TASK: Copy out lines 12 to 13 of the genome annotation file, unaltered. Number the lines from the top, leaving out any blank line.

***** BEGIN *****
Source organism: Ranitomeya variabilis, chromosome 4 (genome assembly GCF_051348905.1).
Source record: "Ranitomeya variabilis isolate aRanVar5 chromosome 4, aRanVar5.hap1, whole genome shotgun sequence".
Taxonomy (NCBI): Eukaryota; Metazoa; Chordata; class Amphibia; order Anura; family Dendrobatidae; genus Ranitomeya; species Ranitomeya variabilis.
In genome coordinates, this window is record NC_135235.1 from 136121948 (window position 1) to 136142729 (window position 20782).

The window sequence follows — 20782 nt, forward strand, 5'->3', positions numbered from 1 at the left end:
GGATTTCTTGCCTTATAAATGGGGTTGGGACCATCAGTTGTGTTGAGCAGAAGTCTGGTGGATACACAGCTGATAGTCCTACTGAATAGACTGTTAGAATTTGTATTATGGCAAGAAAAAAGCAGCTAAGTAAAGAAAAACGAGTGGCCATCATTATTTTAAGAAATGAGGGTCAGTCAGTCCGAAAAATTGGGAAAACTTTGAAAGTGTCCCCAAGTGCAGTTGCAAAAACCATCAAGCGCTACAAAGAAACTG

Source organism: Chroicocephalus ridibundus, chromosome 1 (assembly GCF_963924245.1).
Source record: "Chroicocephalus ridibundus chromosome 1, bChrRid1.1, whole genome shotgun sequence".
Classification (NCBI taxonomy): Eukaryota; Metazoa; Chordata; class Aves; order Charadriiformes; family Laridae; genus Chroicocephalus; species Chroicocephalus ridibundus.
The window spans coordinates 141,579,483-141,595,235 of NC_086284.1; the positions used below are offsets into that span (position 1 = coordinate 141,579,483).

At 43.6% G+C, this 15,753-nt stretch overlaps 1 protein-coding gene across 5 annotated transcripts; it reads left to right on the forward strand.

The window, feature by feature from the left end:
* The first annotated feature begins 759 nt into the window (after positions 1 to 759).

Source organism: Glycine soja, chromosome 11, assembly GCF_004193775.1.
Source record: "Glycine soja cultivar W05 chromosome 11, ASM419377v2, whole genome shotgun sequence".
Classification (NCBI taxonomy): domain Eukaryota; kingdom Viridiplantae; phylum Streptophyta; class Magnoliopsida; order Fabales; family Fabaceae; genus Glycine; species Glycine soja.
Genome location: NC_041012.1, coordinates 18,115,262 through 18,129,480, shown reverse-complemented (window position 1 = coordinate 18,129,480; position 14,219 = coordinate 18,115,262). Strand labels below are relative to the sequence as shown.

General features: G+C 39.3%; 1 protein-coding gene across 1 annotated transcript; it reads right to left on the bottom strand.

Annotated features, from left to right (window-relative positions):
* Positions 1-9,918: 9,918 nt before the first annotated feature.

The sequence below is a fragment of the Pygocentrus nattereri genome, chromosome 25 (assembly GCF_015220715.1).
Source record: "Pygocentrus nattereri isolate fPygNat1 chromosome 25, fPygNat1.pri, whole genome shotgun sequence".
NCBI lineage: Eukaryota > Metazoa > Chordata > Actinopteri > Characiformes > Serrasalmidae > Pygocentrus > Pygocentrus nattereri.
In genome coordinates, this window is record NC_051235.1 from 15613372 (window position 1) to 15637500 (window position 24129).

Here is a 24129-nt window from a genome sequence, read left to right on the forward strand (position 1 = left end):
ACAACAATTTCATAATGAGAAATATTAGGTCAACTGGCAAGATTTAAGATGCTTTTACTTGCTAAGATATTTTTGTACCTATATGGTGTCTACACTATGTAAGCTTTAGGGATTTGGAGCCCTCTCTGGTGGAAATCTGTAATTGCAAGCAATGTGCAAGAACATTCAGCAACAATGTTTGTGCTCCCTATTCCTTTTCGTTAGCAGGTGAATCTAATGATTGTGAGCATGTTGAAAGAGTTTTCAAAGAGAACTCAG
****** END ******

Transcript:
The window, feature by feature from the left end:
* The first annotated feature begins 759 nt into the window (after positions 1 to 759).